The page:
To a Bosnian audience, the director made an effort to present the movie as a local love story, the couple being an ordinary couple that runs into a few obstacles thatputs their love to the test. But no common people live in a house located in the expensive city center, with a view overlooking multicolored Sarajevo rooftops, as Luna and Amar do. Other aspects of the movie are overdone, too, such as the idyllic representation of the religious community and the concomitantly indulgent secular environment. Even the usually excellent actress Mirjana Karanović (as Bahrija’s first wife, Nađa) turns out comical and bizarre in a scene in which she drives Luna to the lake, taking her hidžab off and clenching her steering wheel. As a contrast, there are some very impressive appearances in the movie, such as the magnificent Maria Kohn as Luna’s grandmother; when this women says sikter!, meaning ‘back off,’ one instantly starts to shiver. Kohn’s stamina is rarely seen in movies and the audience here has the benefit of witnessing it in Žbanić’s film as the actress defends her way of celebrating Eid.
We are informed that Luna has had her share of misery as a refugee in Sarajevo, whose parents were killed during the war. There is a powerful and almost frightening scene in the movie where Luna and her friend played by vibrant Nina Violić visit Luna’s hometown, now inhabited by obscure and hostile faces. But as much as one may develop sympathy for Cvitešić’s character, her juvenile and almost “bipolar” phases confuse the viewers. We witness the manifestation of her unusual conduct at the very beginning of the film. In the opening scene, Luna explores her own figure with her cell-phone. Despite her statement that even Scarlet Johansson is frustrated with her appearance, Luna is curiously fascinated with her image in the mirror (i.e. her mobile). The numerous fairy-tale episodes in this film (Luna carrying a basket, her visit to grandma, and the mirror-mirror-on-the-wall sequence) confirm Luna’s detachment from real life. She is often filming things around her with her mobile just to make them more real. Luna’s occupation as a flight attendant is similarly symbolic: she spends most of her time in the clouds, both literally and metaphorically.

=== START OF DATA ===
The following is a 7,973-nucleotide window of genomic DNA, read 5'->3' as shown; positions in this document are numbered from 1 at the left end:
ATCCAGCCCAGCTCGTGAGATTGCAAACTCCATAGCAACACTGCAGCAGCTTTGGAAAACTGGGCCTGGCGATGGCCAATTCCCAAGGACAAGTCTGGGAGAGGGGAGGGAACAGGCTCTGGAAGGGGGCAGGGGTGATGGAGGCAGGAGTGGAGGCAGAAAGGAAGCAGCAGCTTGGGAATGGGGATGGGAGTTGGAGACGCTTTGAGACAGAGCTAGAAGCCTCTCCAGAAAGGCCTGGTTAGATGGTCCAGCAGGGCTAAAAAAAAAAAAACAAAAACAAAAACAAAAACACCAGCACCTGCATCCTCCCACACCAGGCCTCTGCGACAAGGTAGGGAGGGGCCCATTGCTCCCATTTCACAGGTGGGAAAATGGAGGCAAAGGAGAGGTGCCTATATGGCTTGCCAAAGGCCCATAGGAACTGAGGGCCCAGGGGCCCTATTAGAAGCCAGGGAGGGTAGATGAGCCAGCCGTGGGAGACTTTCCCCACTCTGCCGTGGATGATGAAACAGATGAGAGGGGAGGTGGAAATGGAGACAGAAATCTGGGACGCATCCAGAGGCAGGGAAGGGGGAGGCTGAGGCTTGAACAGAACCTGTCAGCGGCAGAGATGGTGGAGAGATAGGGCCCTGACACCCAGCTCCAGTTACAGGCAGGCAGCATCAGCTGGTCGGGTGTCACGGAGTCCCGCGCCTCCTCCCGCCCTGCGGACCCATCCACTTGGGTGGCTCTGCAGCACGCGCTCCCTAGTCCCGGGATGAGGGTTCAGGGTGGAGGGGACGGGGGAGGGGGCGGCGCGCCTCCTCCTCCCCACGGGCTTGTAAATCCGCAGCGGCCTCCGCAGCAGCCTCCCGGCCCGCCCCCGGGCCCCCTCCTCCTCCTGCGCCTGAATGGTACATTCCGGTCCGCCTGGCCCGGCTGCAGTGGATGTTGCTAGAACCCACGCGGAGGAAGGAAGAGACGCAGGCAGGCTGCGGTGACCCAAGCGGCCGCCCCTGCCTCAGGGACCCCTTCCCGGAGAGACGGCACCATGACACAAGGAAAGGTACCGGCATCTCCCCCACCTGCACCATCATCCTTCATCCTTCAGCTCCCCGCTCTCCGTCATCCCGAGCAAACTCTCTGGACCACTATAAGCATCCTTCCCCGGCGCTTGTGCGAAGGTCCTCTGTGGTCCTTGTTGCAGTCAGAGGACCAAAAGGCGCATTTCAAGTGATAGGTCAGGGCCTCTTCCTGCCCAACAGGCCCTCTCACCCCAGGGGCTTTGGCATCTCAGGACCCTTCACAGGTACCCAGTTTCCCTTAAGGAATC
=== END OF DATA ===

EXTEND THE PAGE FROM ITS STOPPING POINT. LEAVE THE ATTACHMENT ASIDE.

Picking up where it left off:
In the end, Luna and Amar cannot reconcile their differences and they part ways. Luna, with a baby on the way, decides to break off her relationship with Amar, who is not entirely ready to let her go. At the film’s end, Amar calls after Luna, inviting her to come back to him: Luna, vrati se. Luna, in her response, echoes Amar’s words and invites him to come back to her, (vrati se ti meni) back from the path he was pursuing. Luna proudly decides not to take the path together with Amar, despite her love for him. We can interpret this as a very “adult” decision on Luna’s part; however, the ending follows the simplistic either-or aspect of the entire film.
The subject of Žbanic’s film On the Path is beyond any doubt very important to present-day Bosnia, and it is to be hoped that this topic will inspire other moviemakers to continue to examine this complex issue further.
On the Path (Na putu) Bosnia and Herzegovina, Austria, Germany, Croatia, 2010
Color, 100 min
Director: Jasmila Žbanić
Script: Jasmila Žbanić
Director of Photography: Christine A. Maier
Music: Branko Jakubović
Editing: Nikki Mossöbck
Production designer: Lada Maglajić
Cast: Zrinka Cvitesić, Leon Lučev, Jasmin Bravo, Mirjana Karanović, Maria Kohn, Nina Violić, Sebastian Cavazza
Production: Deblokada, Coop99 Filmproduktion, Pandora Filmproduktion, ŽivaProdukcija
Jasmila Žbanić: On the Path (Na putu, 2010)
reviewed by AjlaTerzić © 2012